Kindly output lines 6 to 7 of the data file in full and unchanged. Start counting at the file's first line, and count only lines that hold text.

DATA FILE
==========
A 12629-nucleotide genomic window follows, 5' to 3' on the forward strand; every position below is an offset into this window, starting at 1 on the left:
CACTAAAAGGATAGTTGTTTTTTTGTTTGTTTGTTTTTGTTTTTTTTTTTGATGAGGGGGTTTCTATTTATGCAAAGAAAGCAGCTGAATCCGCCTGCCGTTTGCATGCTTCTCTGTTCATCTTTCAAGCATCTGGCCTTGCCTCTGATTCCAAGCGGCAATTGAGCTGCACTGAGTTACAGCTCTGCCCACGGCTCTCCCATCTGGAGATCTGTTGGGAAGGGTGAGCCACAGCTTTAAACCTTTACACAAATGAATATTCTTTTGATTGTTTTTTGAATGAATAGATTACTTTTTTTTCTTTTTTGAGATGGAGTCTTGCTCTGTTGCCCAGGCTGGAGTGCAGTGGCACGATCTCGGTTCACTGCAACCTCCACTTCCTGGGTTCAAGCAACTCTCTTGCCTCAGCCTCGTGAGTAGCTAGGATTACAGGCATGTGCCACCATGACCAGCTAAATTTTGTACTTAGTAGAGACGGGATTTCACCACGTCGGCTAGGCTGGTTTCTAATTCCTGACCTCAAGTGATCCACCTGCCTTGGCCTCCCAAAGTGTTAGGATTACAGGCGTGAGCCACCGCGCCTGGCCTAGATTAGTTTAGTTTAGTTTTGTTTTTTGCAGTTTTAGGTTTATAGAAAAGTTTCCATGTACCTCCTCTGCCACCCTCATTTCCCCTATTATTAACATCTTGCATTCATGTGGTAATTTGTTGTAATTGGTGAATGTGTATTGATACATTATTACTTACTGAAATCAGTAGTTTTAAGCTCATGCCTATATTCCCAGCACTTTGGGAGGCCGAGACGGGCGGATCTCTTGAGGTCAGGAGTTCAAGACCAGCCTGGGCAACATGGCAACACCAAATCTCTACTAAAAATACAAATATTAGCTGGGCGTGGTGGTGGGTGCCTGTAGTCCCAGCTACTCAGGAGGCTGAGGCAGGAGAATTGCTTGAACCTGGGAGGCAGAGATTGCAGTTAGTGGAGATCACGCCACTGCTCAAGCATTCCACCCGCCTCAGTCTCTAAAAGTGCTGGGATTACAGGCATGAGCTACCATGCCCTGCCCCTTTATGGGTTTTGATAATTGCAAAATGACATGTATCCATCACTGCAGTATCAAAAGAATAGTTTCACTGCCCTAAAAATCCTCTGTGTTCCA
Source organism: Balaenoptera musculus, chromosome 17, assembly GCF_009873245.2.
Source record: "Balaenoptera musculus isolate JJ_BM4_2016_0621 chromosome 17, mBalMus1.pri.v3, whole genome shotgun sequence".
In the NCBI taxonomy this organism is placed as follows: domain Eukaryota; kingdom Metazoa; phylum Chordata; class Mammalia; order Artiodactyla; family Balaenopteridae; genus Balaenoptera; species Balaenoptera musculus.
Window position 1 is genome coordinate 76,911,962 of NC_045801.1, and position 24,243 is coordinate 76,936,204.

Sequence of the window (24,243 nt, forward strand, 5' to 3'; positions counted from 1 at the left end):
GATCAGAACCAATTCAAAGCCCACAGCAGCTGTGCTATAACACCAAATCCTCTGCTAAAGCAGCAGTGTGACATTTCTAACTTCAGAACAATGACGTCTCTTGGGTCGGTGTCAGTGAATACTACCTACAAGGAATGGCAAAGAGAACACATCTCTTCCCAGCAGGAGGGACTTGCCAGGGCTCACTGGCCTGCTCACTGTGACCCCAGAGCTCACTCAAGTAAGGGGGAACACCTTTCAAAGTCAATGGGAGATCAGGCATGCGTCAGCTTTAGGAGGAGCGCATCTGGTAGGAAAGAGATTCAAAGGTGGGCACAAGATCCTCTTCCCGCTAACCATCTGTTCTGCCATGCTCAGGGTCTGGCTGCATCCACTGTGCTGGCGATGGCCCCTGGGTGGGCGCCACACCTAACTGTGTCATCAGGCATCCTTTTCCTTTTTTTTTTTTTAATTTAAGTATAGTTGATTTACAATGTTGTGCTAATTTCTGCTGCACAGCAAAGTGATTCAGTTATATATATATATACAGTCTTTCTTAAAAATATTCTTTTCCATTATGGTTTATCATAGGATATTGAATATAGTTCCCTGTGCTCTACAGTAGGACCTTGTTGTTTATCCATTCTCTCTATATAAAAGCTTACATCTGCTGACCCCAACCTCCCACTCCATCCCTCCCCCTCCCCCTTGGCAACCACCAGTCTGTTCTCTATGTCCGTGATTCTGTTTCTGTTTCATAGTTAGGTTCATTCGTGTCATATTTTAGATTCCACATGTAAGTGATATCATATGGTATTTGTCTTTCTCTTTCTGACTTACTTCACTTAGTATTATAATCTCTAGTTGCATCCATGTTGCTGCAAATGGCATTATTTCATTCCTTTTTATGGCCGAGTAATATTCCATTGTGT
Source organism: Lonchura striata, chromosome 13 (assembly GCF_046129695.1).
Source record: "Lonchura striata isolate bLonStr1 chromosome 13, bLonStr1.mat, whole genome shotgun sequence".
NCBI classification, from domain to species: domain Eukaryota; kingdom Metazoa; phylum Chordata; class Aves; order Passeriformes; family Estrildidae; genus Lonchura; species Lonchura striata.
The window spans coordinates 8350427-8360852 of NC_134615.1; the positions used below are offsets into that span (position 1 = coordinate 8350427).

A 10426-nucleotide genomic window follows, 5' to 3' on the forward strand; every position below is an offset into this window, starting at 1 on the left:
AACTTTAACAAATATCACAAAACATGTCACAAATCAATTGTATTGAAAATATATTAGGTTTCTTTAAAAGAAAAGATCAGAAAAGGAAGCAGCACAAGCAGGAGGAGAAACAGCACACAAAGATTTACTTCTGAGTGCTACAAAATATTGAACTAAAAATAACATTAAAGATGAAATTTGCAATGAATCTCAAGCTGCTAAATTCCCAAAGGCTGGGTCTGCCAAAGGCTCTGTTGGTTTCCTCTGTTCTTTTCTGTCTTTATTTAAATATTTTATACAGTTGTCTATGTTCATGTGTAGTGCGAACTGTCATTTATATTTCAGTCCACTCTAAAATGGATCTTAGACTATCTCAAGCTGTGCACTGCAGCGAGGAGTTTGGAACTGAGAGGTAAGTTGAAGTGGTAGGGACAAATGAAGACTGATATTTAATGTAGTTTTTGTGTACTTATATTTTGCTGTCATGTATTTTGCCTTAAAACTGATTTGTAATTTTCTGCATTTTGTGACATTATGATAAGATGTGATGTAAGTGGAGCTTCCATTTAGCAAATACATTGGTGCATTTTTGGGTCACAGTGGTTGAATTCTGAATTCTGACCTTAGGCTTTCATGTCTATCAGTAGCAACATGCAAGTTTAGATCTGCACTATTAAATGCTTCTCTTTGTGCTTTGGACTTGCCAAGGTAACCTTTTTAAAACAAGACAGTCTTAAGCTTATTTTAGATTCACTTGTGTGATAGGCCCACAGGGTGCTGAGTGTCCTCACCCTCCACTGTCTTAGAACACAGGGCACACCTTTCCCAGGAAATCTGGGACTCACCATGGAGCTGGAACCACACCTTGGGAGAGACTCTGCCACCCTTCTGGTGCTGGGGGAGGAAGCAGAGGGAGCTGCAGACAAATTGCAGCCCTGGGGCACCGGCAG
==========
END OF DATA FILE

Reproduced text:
Window position 1 is genome coordinate 76,911,962 of NC_045801.1, and position 24,243 is coordinate 76,936,204.

Sequence of the window (24,243 nt, forward strand, 5' to 3'; positions counted from 1 at the left end):